In a recent blog post, Les Green draws a distinction between research and scholarship. The former he characterizes as “[finding] out something [you] didn’t know, but which was there to be known”; the latter involves keeping up with the literature and making novel arguments. He distinguishes both of those from another thing philosophers do which he calls curating. He characterizes it this way:
A curator attempts to care for knowledge and culture we already have. Not by freezing it or ensuring no others can touch it, but by conserving it while placing it in a new context, or displaying it from a new angle, or in the company of new ideas, so as to make it intelligible and perhaps useful to those who follow us.
This captures an important feature of philosophy which is absent from (e.g) physics.1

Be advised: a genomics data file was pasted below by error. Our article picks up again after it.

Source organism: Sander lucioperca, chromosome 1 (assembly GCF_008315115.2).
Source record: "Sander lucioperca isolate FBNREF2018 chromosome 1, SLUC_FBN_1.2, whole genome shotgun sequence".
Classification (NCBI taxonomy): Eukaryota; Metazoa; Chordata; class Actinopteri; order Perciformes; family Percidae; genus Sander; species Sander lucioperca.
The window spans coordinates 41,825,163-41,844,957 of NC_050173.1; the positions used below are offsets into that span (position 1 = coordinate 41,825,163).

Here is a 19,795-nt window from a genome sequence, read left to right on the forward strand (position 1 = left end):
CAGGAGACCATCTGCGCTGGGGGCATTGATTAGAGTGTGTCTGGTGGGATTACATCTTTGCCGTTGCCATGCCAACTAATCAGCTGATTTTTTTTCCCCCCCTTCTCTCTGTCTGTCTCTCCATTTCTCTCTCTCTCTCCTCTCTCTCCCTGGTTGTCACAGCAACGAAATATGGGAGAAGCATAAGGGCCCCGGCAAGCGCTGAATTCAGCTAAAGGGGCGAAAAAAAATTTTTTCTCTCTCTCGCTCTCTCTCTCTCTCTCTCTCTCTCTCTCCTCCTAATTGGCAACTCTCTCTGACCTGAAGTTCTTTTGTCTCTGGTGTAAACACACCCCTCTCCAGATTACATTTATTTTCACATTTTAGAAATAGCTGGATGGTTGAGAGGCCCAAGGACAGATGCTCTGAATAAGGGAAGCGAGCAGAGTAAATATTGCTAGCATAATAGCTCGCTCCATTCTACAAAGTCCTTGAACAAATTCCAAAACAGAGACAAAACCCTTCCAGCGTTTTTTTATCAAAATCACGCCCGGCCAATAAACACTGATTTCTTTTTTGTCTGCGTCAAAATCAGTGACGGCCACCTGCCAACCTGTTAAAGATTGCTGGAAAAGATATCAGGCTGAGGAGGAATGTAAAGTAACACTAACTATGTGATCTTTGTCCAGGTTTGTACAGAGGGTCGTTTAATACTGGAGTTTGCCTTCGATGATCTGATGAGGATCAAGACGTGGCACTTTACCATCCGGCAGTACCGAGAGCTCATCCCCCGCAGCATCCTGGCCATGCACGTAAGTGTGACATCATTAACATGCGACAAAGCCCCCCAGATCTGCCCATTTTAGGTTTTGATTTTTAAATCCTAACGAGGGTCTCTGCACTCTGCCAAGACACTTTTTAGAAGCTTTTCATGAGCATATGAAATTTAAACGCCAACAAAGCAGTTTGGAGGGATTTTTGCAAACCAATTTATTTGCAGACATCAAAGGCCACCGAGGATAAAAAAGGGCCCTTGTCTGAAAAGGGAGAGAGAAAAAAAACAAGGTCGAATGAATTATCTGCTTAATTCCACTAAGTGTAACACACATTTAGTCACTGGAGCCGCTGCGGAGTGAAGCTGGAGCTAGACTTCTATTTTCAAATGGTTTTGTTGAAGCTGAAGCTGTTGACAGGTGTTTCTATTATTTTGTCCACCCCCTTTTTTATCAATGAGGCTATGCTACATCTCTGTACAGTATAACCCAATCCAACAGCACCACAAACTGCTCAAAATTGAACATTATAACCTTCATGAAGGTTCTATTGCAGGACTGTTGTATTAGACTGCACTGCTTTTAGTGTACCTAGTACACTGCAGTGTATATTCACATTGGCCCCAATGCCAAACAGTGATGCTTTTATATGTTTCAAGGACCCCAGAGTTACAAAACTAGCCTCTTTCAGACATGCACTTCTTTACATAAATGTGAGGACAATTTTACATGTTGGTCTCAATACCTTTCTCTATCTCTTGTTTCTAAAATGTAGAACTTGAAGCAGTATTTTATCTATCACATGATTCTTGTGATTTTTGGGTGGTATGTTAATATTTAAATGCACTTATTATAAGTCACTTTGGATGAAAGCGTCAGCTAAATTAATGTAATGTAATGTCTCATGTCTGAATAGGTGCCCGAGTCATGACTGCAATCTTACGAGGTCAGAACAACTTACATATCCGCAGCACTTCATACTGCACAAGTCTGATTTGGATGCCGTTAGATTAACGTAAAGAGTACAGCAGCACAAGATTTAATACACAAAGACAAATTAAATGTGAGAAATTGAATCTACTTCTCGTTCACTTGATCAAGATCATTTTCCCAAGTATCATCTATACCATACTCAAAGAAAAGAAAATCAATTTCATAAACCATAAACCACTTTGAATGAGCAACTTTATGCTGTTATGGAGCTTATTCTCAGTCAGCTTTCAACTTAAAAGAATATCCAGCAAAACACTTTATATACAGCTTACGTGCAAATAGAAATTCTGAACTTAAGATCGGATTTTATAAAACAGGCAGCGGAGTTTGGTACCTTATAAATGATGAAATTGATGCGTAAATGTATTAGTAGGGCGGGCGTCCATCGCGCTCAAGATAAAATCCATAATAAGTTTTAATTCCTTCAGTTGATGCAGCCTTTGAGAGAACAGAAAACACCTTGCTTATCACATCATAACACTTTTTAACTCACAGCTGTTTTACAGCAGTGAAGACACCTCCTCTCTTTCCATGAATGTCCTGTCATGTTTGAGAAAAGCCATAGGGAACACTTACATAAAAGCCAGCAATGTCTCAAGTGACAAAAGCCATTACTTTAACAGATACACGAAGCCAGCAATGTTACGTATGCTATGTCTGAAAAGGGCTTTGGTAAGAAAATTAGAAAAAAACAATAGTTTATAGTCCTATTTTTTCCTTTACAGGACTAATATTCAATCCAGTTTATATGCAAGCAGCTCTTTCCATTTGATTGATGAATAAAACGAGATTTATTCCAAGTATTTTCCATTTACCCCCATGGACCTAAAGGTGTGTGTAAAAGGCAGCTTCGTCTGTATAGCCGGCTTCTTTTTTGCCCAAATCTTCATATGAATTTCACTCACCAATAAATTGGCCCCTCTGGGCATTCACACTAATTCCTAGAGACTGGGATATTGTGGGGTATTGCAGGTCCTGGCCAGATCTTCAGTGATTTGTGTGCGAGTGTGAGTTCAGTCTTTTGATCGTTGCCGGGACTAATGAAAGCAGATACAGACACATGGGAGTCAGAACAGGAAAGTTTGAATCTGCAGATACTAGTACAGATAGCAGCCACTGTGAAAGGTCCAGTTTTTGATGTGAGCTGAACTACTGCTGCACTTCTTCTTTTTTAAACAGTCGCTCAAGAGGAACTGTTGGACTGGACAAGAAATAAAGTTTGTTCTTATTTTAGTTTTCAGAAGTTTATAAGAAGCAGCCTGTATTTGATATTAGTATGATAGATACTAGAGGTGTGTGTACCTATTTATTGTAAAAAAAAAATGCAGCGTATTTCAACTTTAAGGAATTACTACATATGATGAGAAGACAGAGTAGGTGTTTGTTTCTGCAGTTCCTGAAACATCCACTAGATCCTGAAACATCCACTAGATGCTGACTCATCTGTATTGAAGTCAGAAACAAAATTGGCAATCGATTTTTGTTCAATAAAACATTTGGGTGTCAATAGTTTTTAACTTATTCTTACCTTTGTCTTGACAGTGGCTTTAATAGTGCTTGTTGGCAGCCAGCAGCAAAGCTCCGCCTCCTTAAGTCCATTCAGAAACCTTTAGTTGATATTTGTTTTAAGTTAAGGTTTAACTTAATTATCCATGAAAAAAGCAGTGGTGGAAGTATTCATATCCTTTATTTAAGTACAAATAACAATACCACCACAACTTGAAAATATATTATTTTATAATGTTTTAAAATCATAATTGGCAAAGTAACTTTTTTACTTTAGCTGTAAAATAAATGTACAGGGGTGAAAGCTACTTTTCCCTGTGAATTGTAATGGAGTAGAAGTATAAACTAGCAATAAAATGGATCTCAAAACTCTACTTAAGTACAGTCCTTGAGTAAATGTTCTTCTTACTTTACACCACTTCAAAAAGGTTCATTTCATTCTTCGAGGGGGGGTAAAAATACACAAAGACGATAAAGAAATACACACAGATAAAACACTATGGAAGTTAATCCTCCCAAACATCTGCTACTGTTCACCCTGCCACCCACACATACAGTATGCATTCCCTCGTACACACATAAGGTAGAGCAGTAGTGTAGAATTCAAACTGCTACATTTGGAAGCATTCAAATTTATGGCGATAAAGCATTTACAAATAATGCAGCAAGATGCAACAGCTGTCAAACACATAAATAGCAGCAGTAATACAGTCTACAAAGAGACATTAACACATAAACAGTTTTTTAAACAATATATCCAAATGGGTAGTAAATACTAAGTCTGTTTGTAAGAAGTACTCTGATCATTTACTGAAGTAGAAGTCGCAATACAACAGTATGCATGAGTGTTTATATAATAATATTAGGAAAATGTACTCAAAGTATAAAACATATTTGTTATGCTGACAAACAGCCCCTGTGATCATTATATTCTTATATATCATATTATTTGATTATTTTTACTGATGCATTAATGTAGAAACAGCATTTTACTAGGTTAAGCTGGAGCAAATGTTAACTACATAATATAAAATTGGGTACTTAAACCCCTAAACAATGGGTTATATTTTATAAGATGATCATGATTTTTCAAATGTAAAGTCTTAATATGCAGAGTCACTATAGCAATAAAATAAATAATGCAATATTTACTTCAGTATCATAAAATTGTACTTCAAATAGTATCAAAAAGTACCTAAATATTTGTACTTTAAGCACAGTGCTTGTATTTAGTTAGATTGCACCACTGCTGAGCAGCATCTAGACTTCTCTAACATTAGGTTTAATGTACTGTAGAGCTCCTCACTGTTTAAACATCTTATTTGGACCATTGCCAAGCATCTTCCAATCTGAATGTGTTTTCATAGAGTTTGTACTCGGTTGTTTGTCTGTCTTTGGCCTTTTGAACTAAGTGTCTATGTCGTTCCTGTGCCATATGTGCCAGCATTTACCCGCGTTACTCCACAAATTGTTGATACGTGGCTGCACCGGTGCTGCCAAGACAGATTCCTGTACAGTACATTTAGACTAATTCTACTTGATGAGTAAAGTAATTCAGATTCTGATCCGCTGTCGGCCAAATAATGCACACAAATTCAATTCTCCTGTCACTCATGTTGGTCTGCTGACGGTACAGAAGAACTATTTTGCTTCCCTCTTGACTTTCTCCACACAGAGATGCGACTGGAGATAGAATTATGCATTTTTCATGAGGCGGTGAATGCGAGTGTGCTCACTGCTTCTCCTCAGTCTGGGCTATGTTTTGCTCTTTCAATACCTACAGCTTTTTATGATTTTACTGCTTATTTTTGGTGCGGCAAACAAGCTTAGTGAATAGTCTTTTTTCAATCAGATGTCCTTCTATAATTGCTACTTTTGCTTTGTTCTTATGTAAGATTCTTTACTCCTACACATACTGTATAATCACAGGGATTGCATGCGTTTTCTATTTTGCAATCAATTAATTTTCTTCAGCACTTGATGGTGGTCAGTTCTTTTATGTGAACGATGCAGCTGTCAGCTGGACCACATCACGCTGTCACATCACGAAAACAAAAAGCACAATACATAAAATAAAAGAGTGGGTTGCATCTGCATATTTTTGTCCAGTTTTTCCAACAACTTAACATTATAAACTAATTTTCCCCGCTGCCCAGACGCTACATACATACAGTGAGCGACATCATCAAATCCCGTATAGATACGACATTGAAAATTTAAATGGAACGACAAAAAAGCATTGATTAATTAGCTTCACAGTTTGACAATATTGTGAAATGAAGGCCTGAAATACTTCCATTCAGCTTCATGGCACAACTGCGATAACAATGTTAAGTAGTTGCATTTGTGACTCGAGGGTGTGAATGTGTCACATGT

I have students read primary texts. It wouldn’t do to substitute a secondary source which recounts what the primary text says, because I don’t expect students to come away with the same interpretation. Instead, I assign texts which I think are worth engaging with. I often have some specific point in mind when I include a text on the syllabus, but I think that there are indefinitely many take-aways which would make the reading worth students’ time. My task is to help students find some meaning in this text and learn how to find meanings in texts like it.
The analogy with curating is apt, but I wish there were a better word. “Curating” lacks gravitas. It already has a use in internet culture which, near as I can tell, just means linking to things you like.